We share the most interesting facts about Costa Rica collected during our visit to this diverse destination
The tiny republic of Costa Rica is a Central American success story. Democratic, prosperous and stable, the country is an oasis in the midst of an often-turbulent region of the world.
We visited Costa Rica for nine days on our first ever National Geographic Expedition. Highlights included clambering the slopes of a misty volcanic peak, hiking through fairytale cloud forest in Santa Elena, searching for sloths in Manuel Antonio National Park and planting trees at the Monteverde Institute.
Our short but jam-packed trip revealed an array of interesting facts about Costa Rica, the best of which we share below.
Interesting facts about Costa Rica
1. Costa Rica represents around 6% of the world’s biodiversity even though it takes up only 0.03% of the planet’s land surface.
2. The name Costa Rica translates as “rich coast” in Spanish, Costa Rica’s only official language.
(Source: Spanish Dict)
3. Christopher Columbus, who in 1502 became the first European to visit the area, named the country.
4. In 2013, scientists estimated that Costa Rica is home to more than 500,000 species. These include more than 300,000 insect species, 1,251 butterflies, 8,000 moths, 175 amphibians (85% of which are frogs), 225 reptiles, 250 mammals and 894 birds.
(Source: Costa Rica Star)
5. Costa Rica has the best record in respecting freedom of expression in Latin America and is ranked at number 10 globally in the press freedom index.
(Source: Reporters Without Borders)
6. Between 1849-59, Costa Rica led the fight against William Walker, an American imperialist who, with an army of mercenaries, attempted to take control of the region.
7. Costa Rica has not had an army since 1948. The constitution has forbidden a standing military since 1949. Costa Rica is also the headquarters for the Inter-American Court of Human Rights and the United Nations’ University for Peace.
8. As Costa Rica is located along the narrow Central American isthmus, it is possible to watch the sunrise over the Atlantic Ocean (Caribbean Sea) and the sunset over the Pacific Ocean in the same day. At its narrowest, the distance between the Pacific and the Caribbean is only 120km.
9. Some of the most interesting facts about Costa Rica stem from its commitment to environmental issues. In 2015, it pledged to become Earth’s first carbon-neutral nation by 2021 (having a net zero release of carbon dioxide into the atmosphere).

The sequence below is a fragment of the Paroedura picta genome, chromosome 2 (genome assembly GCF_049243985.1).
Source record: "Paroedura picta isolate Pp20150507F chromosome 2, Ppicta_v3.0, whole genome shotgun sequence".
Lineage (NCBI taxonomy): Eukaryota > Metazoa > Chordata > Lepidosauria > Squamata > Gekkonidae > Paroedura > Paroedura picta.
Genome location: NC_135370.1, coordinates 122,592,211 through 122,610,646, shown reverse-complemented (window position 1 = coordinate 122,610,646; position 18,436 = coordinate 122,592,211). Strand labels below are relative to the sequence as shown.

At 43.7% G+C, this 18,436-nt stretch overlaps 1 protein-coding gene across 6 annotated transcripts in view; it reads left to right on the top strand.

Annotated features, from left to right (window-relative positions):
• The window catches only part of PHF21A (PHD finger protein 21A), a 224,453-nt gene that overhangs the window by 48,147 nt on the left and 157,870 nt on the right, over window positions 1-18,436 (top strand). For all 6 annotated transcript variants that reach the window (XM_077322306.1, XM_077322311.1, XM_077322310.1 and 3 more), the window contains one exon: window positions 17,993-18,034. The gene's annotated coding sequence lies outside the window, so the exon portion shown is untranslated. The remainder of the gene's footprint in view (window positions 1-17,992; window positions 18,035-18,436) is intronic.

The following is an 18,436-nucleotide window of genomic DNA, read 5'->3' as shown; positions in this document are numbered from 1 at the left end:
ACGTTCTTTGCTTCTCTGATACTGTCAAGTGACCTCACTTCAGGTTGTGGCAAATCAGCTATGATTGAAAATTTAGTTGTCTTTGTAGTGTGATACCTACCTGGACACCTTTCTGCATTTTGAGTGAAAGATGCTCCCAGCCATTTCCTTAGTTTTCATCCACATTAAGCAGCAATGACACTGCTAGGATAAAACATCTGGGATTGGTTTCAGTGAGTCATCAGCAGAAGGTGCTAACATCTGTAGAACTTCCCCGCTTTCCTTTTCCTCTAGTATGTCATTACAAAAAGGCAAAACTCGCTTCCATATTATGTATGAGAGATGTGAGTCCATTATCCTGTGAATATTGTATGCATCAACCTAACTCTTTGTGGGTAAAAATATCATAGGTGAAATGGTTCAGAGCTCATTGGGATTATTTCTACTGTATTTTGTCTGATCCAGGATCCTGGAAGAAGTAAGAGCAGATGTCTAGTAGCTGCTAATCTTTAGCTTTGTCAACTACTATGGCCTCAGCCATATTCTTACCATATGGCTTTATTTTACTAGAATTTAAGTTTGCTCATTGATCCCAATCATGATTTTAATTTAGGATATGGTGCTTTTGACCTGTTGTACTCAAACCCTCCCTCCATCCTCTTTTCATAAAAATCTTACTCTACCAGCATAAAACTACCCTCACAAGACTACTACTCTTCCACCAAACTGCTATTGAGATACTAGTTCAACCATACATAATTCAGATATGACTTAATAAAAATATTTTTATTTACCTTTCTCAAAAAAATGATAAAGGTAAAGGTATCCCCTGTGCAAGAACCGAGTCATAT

(Source: New York Times)
10. Costa Rica currently generates more than 99% of its electricity using only renewable sources. In 2017, it set the world record for the most consecutive days of running electricity on renewable energy: 300 in total.
11. Costa Rica was the first tropical country to stop and reverse deforestation. Over half of its land is now covered by forest compared with just 26% in 1983.
(Source: World Bank)
12. There are 14 known volcanoes in Costa Rica. Six of them have been active in the last 75 years.
(Source: Smithsonian Global Volcanism Program)
13. Over 25% of Costa Rica’s total land area is protected by some form of conservation zone, be it national parks, biological reserves, protected zones, forest reserves or wildlife refuges.
(Source: SINACand Costa Rica National Parks)
14. In Costa Rica, it is common to hear the phrase pura vida (pure life). It can mean many things including hello, goodbye, everything’s cool, same to you, but it never has a negative connotation.
(Source: Lonely Planet)
15. Coffee was introduced to Costa Rica in 1808 from Cuba and fast became its principal crop. Today, Costa Rica is the 15th highest exporter of coffee in the world. For a country of just 4.8 million, it exports a whopping 89,520 metric tons per year and consumes 2.76kg per capita.
(Source: BBC and International Coffee Organization)
17. Costa Rica has been named the happiest country in the world on three occasions by the Happy Planet Index (HPI), an index of human wellbeing and environmental impact.
(Source: Happy Planet Index)
18. Óscar Arias Sánchez, president of Costa Rica from 1986 to 1990 and from 2006 to 2010, won the Nobel Peace Prize in 1987 for his efforts to end the Central American crisis – a series of civil wars and revolutions which erupted in Central American countries in the 1970s and 80s.
(Source: The Nobel Prize)
Lonely Planet Costa Rica is a comprehensive guide to Costa Rica covering a range of activities and destinations along with many more interesting facts about Costa Rica.